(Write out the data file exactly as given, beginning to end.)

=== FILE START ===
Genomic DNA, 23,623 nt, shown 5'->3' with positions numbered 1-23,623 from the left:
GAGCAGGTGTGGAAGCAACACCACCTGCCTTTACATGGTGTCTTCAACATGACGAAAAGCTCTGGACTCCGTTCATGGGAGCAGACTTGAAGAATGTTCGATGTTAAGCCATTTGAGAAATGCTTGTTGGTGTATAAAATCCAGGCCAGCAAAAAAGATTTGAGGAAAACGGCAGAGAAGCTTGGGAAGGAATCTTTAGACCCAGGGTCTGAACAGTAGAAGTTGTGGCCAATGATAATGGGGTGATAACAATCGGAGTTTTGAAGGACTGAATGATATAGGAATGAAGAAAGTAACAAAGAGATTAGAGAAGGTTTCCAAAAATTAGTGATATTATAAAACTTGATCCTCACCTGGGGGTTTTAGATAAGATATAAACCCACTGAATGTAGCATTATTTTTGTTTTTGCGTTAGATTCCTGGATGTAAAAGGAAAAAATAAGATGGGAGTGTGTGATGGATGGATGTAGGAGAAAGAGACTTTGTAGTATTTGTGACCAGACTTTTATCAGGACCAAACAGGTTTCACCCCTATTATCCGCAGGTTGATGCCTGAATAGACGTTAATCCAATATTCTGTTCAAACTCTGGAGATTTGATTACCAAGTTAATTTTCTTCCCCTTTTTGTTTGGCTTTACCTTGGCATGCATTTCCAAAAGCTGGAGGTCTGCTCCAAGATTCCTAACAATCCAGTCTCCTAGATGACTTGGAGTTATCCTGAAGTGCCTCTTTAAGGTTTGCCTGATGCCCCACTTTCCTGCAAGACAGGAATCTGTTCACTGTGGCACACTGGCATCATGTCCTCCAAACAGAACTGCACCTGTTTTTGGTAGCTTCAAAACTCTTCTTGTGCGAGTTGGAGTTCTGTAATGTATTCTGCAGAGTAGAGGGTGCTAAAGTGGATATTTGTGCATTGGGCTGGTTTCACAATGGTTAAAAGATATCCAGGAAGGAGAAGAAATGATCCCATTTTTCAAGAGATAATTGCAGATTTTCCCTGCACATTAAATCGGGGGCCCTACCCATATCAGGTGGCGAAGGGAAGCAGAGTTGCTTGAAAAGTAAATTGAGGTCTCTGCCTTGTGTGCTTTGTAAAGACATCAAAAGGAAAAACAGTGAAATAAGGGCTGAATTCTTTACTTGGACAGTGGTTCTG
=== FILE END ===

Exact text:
Genomic DNA, 23,623 nt, shown 5'->3' with positions numbered 1-23,623 from the left:
GAGCAGGTGTGGAAGCAACACCACCTGCCTTTACATGGTGTCTTCAACATGACGAAAAGCTCTGGACTCCGTTCATGGGAGCAGACTTGAAGAATGTTCGATGTTAAGCCATTTGAGAAATGCTTGTTGGTGTATAAAATCCAGGCCAGCAAAAAAGATTTGAGGAAAACGGCAGAGAAGCTTGGGAAGGAATCTTTAGACCCAGGGTCTGAACAGTAGAAGTTGTGGCCAATGATAATGGGGTGATAACAATCGGAGTTTTGAAGGACTGAATGATATAGGAATGAAGAAAGTAACAAAGAGATTAGAGAAGGTTTCCAAAAATTAGTGATATTATAAAACTTGATCCTCACCTGGGGGTTTTAGATAAGATATAAACCCACTGAATGTAGCATTATTTTTGTTTTTGCGTTAGATTCCTGGATGTAAAAGGAAAAAATAAGATGGGAGTGTGTGATGGATGGATGTAGGAGAAAGAGACTTTGTAGTATTTGTGACCAGACTTTTATCAGGACCAAACAGGTTTCACCCCTATTATCCGCAGGTTGATGCCTGAATAGACGTTAATCCAATATTCTGTTCAAACTCTGGAGATTTGATTACCAAGTTAATTTTCTTCCCCTTTTTGTTTGGCTTTACCTTGGCATGCATTTCCAAAAGCTGGAGGTCTGCTCCAAGATTCCTAACAATCCAGTCTCCTAGATGACTTGGAGTTATCCTGAAGTGCCTCTTTAAGGTTTGCCTGATGCCCCACTTTCCTGCAAGACAGGAATCTGTTCACTGTGGCACACTGGCATCATGTCCTCCAAACAGAACTGCACCTGTTTTTGGTAGCTTCAAAACTCTTCTTGTGCGAGTTGGAGTTCTGTAATGTATTCTGCAGAGTAGAGGGTGCTAAAGTGGATATTTGTGCATTGGGCTGGTTTCACAATGGTTAAAAGATATCCAGGAAGGAGAAGAAATGATCCCATTTTTCAAGAGATAATTGCAGATTTTCCCTGCACATTAAATCGGGGGCCCTACCCATATCAGGTGGCGAAGGGAAGCAGAGTTGCTTGAAAAGTAAATTGAGGTCTCTGCCTTGTGTGCTTTGTAAAGACATCAAAAGGAAAAACAGTGAAATAAGGGCTGAATTCTTTACTTGGACAGTGGTTCTG